Robertson, C.J.R.; Bell, B.D. 1984. Seabird status and conservation in the New Zealandregion. Pp. 573-586 in Croxall, J.P.; Evans, P.G.H.; Schreiber, R.W. (eds) Status and conservation of the world’s seabirds. ICBP Technical Publication 2.

Robertson, C.J.R.; Bell, E.A. 2002a. Autopsy report for seabirds killed and returned from New Zealand fisheries, 1 October 1998 to 30 September 1999: Birds returned by Ministry of Fisheries observers to the Department of Conservation. DOC Science Internal Series 28. Department of Conservation, Wellington. 41 p.

Robertson, C.J.R.; Bell, E.A. 2002b. Autopsy report for seabirds killed and returned from New Zealand fisheries, 1 October 1999 to 30 September 2000: Birds returned by Ministry of Fisheries observers to the Department of Conservation. DOC Science Internal Series 29. Department of Conservation, Wellington. 41 p.

Robertson, C.J.R.; Bell, E.A.; Scofield, P. 2003. Autopsy report for seabirds killed and returned from New Zealand fisheries, 1 October 2000 to 30 September 2001: birds returned by Ministry of Fisheries observers to the Department of Conservation. DOC Internal Series 96. Department of Conservation, Wellington. 36 p.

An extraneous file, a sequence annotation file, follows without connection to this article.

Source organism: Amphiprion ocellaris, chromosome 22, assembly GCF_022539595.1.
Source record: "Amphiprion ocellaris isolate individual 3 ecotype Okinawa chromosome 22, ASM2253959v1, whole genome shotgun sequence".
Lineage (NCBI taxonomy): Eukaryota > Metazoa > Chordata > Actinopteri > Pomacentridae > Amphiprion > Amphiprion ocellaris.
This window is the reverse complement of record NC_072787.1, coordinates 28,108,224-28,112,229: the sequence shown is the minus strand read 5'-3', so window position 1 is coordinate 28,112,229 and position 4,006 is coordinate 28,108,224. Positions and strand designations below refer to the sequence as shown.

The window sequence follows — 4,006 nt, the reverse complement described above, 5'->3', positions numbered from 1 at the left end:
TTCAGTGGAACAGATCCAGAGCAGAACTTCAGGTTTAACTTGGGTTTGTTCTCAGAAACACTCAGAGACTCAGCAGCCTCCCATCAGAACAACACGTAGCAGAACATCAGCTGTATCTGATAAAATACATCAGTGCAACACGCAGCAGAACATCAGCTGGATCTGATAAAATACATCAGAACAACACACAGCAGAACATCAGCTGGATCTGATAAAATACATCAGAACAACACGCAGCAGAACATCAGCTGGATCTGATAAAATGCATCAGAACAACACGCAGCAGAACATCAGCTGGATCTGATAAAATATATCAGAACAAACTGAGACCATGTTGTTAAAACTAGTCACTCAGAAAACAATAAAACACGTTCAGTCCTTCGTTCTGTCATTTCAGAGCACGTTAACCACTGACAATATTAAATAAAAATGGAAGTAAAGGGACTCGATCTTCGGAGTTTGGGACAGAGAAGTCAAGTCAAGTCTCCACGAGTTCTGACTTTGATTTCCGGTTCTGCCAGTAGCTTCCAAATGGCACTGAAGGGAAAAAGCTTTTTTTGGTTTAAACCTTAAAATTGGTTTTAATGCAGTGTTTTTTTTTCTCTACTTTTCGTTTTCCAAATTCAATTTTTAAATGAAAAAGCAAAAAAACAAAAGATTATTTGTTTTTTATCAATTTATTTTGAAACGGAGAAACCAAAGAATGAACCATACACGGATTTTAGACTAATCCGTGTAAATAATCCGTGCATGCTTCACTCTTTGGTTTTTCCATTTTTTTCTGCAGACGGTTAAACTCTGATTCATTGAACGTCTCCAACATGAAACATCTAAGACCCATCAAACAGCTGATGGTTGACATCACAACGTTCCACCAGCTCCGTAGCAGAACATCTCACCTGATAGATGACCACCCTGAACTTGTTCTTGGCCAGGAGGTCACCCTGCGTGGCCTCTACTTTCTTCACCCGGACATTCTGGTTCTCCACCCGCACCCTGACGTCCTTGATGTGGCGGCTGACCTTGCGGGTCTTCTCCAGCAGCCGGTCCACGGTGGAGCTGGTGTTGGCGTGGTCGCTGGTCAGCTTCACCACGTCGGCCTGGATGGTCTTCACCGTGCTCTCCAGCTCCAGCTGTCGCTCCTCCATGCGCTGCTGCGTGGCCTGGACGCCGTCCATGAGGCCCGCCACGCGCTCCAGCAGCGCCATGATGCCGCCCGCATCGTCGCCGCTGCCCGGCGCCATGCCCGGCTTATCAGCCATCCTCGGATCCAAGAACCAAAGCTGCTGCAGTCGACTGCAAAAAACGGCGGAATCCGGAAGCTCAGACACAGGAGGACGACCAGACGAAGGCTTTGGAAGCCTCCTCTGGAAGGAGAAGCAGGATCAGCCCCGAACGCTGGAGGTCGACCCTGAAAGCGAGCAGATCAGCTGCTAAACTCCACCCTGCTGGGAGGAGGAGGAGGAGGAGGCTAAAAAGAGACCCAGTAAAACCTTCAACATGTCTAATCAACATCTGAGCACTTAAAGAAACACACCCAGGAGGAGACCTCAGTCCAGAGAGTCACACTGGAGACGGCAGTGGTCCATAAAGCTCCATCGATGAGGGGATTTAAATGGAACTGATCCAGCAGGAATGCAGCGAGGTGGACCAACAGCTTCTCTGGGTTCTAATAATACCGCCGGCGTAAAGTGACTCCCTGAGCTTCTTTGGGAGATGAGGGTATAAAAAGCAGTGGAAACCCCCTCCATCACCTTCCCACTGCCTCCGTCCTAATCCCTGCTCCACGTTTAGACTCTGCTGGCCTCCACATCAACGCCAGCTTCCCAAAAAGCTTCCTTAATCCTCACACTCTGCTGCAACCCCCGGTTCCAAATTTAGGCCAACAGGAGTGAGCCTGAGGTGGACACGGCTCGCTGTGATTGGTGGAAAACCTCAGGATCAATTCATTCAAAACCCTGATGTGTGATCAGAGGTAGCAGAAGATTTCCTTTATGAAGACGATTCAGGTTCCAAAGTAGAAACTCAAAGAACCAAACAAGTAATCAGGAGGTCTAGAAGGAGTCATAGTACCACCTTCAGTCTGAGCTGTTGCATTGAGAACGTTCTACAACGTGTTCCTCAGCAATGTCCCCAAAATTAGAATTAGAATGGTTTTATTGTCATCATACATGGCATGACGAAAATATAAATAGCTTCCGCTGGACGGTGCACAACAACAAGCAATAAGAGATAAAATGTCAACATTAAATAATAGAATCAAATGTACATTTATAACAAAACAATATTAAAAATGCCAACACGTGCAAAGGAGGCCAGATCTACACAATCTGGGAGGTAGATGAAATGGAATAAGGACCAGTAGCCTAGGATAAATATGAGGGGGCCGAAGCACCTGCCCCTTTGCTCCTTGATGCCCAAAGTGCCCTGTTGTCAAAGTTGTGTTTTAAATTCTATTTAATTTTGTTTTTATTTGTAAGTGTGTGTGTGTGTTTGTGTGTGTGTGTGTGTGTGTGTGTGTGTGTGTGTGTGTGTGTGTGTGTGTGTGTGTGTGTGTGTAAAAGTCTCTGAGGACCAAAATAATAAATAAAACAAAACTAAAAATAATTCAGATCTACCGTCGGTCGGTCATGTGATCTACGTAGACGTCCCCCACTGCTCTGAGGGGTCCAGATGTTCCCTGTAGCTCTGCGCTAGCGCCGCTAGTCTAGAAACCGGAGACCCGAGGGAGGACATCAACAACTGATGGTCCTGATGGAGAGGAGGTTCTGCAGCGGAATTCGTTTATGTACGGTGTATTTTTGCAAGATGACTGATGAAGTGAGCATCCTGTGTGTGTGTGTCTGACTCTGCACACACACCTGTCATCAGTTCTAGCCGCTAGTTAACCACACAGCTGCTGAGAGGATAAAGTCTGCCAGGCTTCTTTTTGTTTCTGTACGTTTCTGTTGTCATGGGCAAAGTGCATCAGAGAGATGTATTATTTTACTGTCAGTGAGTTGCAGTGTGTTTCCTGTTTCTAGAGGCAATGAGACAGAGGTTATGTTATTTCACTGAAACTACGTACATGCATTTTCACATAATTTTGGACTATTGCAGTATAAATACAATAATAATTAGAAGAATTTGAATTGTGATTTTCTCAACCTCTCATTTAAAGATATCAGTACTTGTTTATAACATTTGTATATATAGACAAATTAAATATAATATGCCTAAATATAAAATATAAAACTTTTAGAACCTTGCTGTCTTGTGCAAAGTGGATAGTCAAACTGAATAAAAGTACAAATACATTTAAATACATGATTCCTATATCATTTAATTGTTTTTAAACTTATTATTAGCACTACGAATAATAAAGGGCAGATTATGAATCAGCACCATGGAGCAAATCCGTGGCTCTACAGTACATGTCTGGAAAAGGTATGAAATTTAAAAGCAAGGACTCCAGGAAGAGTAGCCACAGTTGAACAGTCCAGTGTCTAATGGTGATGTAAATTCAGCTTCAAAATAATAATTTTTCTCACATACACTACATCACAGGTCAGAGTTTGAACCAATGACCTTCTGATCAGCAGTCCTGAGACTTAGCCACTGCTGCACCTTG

Robertson, C.J.R.; Bell, E.A.; Scofield, P. 2004. Autopsy report for seabirds killed and returned from New Zealand fisheries, 1 October 2001 to 30 September 2002: birds returned by Ministry of Fisheries observers to the Department of Conservation. Department of Conservation Internal Series 155. Department of Conservation, Wellington. 43 p.

Robertson, H.A; Baird, K.; Dowding, J.E.; Elliott, G.P.; Hitchmough, R.A.; Miskelly, C.M.; McArthur, N.; O’Donnell, C.F.J.; Sagar, P.M.; Scofield, R.P.; Taylor, G.A. 2017. Conservation status of New Zealand birds, 2016. New Zealand Threat Classification Series 19. Wellington, Department of Conservation. 27p.

Spear, L.B.; Ainley, D.G.; Webb, S.W. 2005. Distribution, abundance, habitat use and behaviour of three Procellaria petrels off South America. Notornis 52(2): 88–105.

Thompson, D. 2010a. Autopsy report for seabirds killed and returned from New Zealand fisheries, 1 October 2006 to 30 September 2007: birds returned by Ministry of Fisheries observers to the Department of Conservation. Department of Conservation Marine Conservation Services Series 3. Department of Conservation, Wellington. 37 p.

Thompson, D. 2010b. Autopsy report for seabirds killed and returned from New Zealand fisheries, 1 October 2007 to 30 September 2008: birds returned by Ministry of Fisheries observers to the Department of Conservation. Department of Conservation Marine Conservation Services Series 5. Department of Conservation, Wellington. 33 p.